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Ask MRP!

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Dear MRP,

Last month, I was introduced to this guy by a friend of mine. We hit off (or so I thought) and began talking every other day. But then, a week ago, he pulled back and hasn’t been in contact, despite my attempts. I’m not sure what I did but it left me feeling kind of hurt and confused. It was only a short ‘conversationship’ and logically, I know I should just let it go but it still bothers me. How do I get over this?

—Hurt & Confused


Dear Hurt & Confused,

I’m sorry you’re going through this. False starts and fizzled burgeoning relationships are never fun. They end for variety of reasons, sometimes, very mysteriously like your situation. But I don’t think you should feel wrong about being affected by it.

I think you have a case of what I call ‘disbelief whiplash’. The promise of a successful relationship begins to rotate your view but a sudden enigmatic reversal snaps it back. If you had your hopes, that’s natural. And as a result, it’s also natural to feel let down when it ends. Also, it may not be because of anything you did. There could be a myriad of reasons for this guy’s disappearing act. Don’t collect guilt when it doesn’t have your name written on it.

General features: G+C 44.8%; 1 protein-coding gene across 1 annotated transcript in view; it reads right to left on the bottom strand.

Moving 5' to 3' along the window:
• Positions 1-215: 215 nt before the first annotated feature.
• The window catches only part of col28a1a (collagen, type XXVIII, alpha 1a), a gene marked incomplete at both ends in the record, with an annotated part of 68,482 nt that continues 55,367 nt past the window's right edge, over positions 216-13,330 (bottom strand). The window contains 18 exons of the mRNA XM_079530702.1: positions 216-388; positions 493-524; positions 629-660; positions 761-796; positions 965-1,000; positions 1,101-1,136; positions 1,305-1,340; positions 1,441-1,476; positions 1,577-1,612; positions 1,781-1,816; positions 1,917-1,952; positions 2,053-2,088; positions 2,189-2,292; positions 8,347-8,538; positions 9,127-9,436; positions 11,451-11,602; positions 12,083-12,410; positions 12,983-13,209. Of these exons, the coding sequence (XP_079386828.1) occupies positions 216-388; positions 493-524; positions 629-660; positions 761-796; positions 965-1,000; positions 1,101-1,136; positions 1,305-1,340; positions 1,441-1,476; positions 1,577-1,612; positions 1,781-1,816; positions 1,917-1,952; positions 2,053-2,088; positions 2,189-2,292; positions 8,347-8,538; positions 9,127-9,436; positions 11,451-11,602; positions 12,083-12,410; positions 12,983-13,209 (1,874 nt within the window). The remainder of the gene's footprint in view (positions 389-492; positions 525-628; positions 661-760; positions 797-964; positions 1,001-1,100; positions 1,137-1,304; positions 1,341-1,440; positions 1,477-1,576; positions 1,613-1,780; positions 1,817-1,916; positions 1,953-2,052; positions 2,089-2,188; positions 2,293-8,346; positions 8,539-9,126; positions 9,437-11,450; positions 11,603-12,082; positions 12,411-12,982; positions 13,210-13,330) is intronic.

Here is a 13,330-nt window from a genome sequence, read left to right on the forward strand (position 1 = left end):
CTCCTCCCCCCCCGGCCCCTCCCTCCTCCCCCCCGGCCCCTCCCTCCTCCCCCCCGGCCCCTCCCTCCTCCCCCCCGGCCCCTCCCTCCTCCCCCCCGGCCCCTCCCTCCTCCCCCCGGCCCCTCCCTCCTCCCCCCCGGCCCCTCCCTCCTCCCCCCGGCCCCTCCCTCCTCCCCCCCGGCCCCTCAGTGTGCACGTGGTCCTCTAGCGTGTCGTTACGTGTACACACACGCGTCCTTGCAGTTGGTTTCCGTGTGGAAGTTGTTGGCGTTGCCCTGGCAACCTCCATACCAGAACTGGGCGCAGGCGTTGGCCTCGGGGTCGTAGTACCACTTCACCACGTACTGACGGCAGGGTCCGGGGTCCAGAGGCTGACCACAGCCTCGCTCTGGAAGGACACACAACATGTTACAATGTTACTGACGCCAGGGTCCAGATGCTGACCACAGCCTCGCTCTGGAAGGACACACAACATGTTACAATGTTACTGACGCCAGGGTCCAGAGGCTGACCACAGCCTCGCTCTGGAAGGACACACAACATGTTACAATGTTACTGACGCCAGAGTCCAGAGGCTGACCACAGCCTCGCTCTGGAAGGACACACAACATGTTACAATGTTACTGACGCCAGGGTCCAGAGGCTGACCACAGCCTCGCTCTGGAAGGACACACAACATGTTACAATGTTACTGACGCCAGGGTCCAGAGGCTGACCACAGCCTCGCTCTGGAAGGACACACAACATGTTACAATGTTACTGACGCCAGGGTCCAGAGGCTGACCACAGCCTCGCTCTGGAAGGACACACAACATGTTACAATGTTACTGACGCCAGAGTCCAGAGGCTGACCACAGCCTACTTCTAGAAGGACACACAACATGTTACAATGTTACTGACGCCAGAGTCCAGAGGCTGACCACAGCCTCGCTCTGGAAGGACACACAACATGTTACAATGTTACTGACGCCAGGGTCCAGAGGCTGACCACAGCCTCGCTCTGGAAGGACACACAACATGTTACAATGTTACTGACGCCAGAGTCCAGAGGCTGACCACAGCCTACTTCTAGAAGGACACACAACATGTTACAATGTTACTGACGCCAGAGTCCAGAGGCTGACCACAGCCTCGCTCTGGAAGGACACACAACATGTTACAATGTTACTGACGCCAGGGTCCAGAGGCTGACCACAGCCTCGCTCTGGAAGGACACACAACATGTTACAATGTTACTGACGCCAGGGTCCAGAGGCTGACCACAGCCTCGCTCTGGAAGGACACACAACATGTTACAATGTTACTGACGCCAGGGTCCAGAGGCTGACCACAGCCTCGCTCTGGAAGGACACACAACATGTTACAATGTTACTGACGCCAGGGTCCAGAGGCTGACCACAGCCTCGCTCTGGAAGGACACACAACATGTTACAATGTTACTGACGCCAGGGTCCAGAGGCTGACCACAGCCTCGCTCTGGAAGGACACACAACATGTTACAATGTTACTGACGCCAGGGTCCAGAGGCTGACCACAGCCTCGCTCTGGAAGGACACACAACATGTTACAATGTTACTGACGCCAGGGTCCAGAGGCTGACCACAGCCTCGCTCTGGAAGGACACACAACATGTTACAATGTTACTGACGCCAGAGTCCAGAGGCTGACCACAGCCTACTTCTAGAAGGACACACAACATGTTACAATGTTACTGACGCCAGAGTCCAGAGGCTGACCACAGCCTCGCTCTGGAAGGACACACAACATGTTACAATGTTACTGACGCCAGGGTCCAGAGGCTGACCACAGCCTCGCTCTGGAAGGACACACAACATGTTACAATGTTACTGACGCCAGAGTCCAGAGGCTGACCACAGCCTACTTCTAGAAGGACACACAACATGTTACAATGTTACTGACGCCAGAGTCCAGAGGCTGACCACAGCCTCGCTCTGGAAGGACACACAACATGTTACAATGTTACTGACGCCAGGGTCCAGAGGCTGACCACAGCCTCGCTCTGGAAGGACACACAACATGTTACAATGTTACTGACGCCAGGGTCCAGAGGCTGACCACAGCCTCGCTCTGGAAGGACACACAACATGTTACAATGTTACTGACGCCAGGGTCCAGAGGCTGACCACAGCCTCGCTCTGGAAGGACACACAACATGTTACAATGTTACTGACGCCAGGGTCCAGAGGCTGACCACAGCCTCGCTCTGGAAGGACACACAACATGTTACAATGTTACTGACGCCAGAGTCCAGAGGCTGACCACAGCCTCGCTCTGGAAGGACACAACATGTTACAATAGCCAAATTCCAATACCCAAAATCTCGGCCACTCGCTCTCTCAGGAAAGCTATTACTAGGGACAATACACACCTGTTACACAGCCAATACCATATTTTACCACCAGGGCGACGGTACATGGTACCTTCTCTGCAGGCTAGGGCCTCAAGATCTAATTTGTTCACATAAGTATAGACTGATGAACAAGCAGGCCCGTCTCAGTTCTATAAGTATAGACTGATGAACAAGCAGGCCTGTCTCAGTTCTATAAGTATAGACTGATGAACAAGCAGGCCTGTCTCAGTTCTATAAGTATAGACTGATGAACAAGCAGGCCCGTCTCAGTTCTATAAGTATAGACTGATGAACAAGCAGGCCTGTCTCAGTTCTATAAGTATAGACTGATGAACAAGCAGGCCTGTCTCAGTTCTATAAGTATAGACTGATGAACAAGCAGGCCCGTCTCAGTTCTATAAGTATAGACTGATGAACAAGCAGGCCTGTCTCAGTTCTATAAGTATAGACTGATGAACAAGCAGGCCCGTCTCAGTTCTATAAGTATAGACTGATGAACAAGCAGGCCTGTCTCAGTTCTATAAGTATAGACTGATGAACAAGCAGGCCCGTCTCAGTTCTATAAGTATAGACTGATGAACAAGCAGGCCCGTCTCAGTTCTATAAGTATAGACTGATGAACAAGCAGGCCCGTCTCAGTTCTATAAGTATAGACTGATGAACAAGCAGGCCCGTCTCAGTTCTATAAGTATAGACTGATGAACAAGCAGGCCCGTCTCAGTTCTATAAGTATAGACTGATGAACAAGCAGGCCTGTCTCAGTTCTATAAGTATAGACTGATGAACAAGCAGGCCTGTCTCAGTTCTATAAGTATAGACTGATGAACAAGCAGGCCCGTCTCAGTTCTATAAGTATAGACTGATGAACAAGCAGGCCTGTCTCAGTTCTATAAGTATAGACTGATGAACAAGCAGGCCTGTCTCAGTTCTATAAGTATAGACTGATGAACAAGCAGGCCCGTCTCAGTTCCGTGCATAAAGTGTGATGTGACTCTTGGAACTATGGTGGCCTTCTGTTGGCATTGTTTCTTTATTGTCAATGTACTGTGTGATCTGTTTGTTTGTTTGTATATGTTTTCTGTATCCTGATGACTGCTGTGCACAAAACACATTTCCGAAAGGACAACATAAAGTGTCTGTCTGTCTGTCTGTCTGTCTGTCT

Lastly, remember that God allows things to end for a reason. The electricity of a new relationship may divinely melt into a fizzle before it even takes off. And that’s for the best.

I pray that you continue to trust God in this and seek His best for you.

-Jen @ MRP


Have a question for Ask MRP? Send it to modernruthproject@gmail.com.

Ask MRP!

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Dear MRP,

I had been dating this great guy for two months when he decided he no longer wanted to see me. He said I was nice but a little “too much” for him. When I asked him what he meant, he said, “You’re a little loud.” I was surprised and disappointed. I don’t remember shouting or raising my voice at anyone whenever we were together. But I do tend to be outgoing and love chatting with new people. But I’m thinking I should tone it down in order to keep him. What should I do?

—Too Much


Dear Too Much,

It can be troubling when your personality is described in negative terms, especially by a romantic interest. Cosmetics and hair products can easily refurbish appearance. But personality is the engine inside the fresh coat of paint.  It’s what powers you, it’s who you are.